Safety in spring design and within the spring manufacturing process can take many forms, and a
Cautionary Tale on this subject is by its nature a summary of points raised during the last 50 Cautionary Tales written for Springs. Each article contains advice about how to stay safe in the spring industry and how to avoid pitfalls that the Institute became aware of in the normal course of business.
As pressure grows from both spring end users and from material supply costs, most spring manufacturers have reduced costs through improved designs and weight reductions. Testing spring materials has increased, with the knowledge of fatigue life and relaxation characteristics now available. A number of spring design software packages exist and are continually being updated to provide the design engineer with an optimized design. These are vital to reducing the pre-production phase on any new design, but the nature of the beast is leading towards life cycle testing of the final design.
This is increasingly important so that the spring user can be confident the design will meet the safety critical application for which it is intended. It is worth mentioning here that material suppliers are equally aware of this aspect and continue to improve the material characteristics for these applications. Springs remain a vital part of many safety critical designs and their range of working environments continues to expand; from deep sea applications to outer space, within some highly corrosive atmospheres and with temperature sensitive applications.
Some IST staff members have been invited to visit manufacturing plants during our visits to countries where health and safety concerns are not top priorities, and safety inspections are virtually unknown. During one visit, we watched the coiling of springs on a coiler. When the wire ran out the next coil was brought and threaded up. The setter had not used the machine guard so far, and it looked as if it may never have been used. So the setter was surprised that IST insisted on its use. Reluctantly the setter did as he was asked, but didn’t immediately ask why.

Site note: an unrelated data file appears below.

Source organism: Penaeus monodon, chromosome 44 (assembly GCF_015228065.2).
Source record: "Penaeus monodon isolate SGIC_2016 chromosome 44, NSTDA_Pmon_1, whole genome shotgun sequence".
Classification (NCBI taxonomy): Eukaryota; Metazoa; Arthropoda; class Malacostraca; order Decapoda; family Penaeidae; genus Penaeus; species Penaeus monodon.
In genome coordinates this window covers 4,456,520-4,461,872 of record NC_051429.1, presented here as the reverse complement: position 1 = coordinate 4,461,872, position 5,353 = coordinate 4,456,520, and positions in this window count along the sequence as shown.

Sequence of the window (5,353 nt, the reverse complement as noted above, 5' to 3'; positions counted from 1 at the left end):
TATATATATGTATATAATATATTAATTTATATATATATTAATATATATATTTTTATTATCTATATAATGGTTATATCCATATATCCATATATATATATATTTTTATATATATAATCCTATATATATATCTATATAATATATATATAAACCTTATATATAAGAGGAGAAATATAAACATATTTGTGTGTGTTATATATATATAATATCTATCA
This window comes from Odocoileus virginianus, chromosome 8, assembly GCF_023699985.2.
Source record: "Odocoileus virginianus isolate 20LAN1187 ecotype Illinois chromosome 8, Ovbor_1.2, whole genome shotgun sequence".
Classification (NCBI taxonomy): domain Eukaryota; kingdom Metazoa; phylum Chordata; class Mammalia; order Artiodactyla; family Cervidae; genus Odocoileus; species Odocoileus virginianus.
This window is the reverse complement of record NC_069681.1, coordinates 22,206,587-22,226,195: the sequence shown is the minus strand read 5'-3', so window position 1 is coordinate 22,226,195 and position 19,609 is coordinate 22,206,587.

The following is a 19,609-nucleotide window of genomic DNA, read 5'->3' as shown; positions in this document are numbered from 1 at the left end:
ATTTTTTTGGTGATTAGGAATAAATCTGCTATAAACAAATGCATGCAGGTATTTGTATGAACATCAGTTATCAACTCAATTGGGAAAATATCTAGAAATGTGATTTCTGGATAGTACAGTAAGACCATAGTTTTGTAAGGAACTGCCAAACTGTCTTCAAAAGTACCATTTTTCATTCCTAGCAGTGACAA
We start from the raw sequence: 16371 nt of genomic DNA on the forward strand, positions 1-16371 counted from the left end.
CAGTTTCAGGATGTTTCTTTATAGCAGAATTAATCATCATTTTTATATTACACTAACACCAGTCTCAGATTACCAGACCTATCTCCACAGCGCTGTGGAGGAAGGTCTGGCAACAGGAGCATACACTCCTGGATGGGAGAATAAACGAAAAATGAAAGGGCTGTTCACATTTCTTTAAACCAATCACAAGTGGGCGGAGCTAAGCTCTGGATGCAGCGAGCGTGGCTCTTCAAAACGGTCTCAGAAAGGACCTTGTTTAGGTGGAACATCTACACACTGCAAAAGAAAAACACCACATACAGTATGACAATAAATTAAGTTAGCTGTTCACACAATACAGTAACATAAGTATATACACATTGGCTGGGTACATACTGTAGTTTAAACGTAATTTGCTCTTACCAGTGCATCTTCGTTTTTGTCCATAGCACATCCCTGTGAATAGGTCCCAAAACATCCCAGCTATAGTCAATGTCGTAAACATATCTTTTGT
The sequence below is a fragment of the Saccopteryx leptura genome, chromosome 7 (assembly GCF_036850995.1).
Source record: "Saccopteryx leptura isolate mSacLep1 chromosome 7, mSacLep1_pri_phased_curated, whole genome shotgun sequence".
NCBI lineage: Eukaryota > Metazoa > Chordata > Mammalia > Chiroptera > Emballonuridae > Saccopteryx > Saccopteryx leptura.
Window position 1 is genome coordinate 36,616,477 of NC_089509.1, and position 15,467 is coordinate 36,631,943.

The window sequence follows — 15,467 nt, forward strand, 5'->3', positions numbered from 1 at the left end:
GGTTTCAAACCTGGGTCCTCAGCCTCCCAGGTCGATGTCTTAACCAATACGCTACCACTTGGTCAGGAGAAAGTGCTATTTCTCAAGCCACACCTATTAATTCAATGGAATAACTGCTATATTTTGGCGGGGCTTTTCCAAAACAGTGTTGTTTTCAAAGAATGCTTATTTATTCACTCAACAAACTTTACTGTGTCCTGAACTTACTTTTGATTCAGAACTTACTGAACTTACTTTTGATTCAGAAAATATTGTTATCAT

The first two springs coiled okay and the setter again said the guard was not necessary. But IST continued to insist on its use, and rightly so, because the third spring broke and a piece of it hit the guard, which did its job – saving the operator and observers from serious injury. The setter then asked how we knew there was a risk, as he had inspected the tools on his coiler, which, surprisingly, were undamaged. He threaded up the wire and continued to use it without further mishap, and during a subsequent visit two years later, we noticed that he was still using the guard, but that none of his fellow setters did. Even though some equipment designs have been updated to include the latest guarding requirements, these requirements continue to be improved and refurbishment of older equipment is often preferred to new purchases.
Safety on the shop floor is one thing, but many springs are in safety critical applications which need to operate as designed. The safety relief valve is the most obvious one to use to demonstrate this aspect. Relief valves used to be simple heavy weights that would lift if the pressure inside a vessel exceeded the set value. English railway engineer John Ramsbottom observed that these valves could be tampered with by adding extra weights or locking them down to get a bit more performance on steam trains. Realizing the safety risk, in 1856 he invented the tamper-proof device shown in Figure 1. This remains an important market for springs today.
The moral of this Cautionary Tale: Stay safe while designing and manufacturing components that will keep others safe.
Mark Hayes is Technical Advisor to the Institute of Spring Technology (IST) in Sheffield, England. He is also the principal trainer for the spring training courses that the Institute offers globally. Readers are encouraged to contact IST with comments about this cautionary tale, and with subjects that they would like to be addressed in future tales, by email email@example.com.